Leverage Shares has renamed its nine exchange-traded products (ETPs) offering exposure to three of Cathie Wood’s popular thematic ETFs amid a “legal tussle” over intellectual property.
The short, leveraged and one-to-one trackers were the first of their kind to offer European investors wrapped exposure to the $10.7bn Ark Innovation ETF (ARKK), $3.3bn ARK Genomic Revolution ETF (ARKG) and $2.1bn ARK Next Generation Internet ETF (ARKW) when they launched last December.
Little over four months later, on 30 March, Leverage Shares removed the ARK Investment Management ETFs’ US tickers from the names of its ETPs in anticipation of further trademark disputes.
This saga began before the products launched, when ARK reacted “aggressively” to the news the trackers were coming to market, José Poncela, head of product at Leverage Shares told ETF Stream.
“We had a few calls with them, we thought they were going to be friendly calls where they would want to find out more about our plans or find a way to cooperate.
“Obviously that was not the case. They said, ‘how dare you launch ETPs on our ETFs, our strategies are our IP and you are free-riding on our IP and how dare you use our tickers’.
“We did try many times to reach ARK many months before we launched. Nobody responded at ARK. We reached out to their marketing department, we called, left voice notes, we even messaged them on LinkedIn – nobody responded. They were also annoyed we did not try to speak to them when actually, we did.”
On 2 December last year, ARK filed UK and EU trademark applications on ‘ARK’, ‘ARKK’ and ‘ARKG’ wording, respectively.
“Then they threw their UK counsel at us,” Poncela continued. “We started getting threatening letters from their lawyers, saying they would take action if we did not stop the listing – and they were going to claim passing off rights against us, they would claim trademark infringement.”
At this point, ARK had not secured trademark protection in the UK or EU but believed Leverage Shares’ new ETPs would create confusion or the false belief the products were the result of sponsorship or a partnership between the two firms.
ARK’s next move was to contact the London Stock Exchange – including a letter to the CEO of the LSE – about Leverage Shares using the tickers for its tracker ETPs.
Following discussions with their lawyers, Leverage Shares decided to alter its tickers but initially keep the ARK tickers in the titles of its ETPs at launch.
Subsequently, the ‘ARKK’ trademark has been registered in the UK but four of the remaining applications have been opposed by the likes of Kaiju Capital Management, ARK Life Assurance and Arquia Bank – meaning either potentially long delays or only partial or refused registration altogether.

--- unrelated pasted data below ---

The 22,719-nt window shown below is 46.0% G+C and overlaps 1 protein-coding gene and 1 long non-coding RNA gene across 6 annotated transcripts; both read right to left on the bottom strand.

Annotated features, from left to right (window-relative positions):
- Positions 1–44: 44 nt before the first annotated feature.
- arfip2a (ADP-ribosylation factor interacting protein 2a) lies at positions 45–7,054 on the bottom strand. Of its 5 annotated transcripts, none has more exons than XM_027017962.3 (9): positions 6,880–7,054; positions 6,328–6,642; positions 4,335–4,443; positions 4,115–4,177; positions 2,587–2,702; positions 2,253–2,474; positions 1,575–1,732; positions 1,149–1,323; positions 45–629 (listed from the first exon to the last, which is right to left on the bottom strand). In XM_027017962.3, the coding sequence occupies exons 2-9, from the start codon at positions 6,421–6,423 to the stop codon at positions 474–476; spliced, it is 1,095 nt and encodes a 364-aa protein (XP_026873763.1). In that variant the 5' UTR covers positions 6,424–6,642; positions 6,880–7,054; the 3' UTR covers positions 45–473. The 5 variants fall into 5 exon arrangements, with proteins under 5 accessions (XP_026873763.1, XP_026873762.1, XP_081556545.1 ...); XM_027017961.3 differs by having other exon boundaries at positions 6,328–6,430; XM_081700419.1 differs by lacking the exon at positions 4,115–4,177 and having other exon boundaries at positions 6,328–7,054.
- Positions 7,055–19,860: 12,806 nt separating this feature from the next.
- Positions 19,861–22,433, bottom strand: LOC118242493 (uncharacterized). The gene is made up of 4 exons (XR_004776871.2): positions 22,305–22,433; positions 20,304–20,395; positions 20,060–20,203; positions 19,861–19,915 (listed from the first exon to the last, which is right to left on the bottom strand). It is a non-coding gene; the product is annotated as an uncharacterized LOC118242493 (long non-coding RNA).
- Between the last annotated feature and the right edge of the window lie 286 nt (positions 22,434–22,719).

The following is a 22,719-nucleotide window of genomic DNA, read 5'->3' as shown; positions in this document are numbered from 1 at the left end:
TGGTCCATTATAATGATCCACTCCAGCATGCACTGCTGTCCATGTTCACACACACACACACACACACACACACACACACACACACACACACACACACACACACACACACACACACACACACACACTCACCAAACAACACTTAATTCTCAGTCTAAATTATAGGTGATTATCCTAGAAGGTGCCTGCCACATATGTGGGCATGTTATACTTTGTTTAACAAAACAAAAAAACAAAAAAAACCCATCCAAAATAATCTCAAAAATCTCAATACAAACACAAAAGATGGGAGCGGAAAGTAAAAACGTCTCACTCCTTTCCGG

Regardless, Leverage Shares decided to remove all reference to ARK’s US ETF tickers as these are the only subject currently undergoing trademark consideration.
In the US, a similar situation was faced by the $385m Tuttle Capital Short Innovation ETF (SARK) which now makes no reference to ARK tickers or the issuer’s brand name.
In contrast, Leverage Shares’ lawyers said it “was not only fine but advisable” to refer to ARK ETF names in its tracker ETPs to clearly identify the exposures being offered.
Poncela said ARK’s claim of trademark infringement on tickers will “go away” and its second claim on passing off – where one party represents their goods as those of somebody else – is “meritless”.
“Obviously we do not want to get to court with these guys, they have deep pockets, we do not. We are the small guys. If they want to take us to court to bully us into changing the names, we will see what happens.”
Interestingly, the firm’s nine trackers are not the first products in Europe to track and short the returns of ARK’s ETF range.
There were already “plenty” of contracts for difference (CFD) and structured products doing similar things, Poncela added.
However, ARK likely makes a distinction for two reasons. First, it already has a formal partnership to partner on funds in Europe – in the shape of Nikko Asset Management’s disruptive innovation mutual fund.
Second, as Poncela explained: “ARK said they have plans for Europe. I think they took issue with us because we are in the ETF industry. So, if they want to bring something to Europe, we already have ETPs listed in more than three markets.”
While stating the recent name change puts Leverage Shares in a better position to more proactively market its ETPs, Poncela said the outlook remains unclear for its ARK ETPs.
“The reality is if we do not get any traction, we might even consider delisting them. [ARK] are not as popular as they think in Europe. Maybe we still need more time and marketing but it is not like people are piling into these strategies yet.”
While further developments are likely to unfold, the dispute between the two firms already raises interesting questions around the limits of trademarking and the intellectual property rights on actively-managed ETF baskets versus licenced indices.
ARK Investment Management did not respond when approached for comment.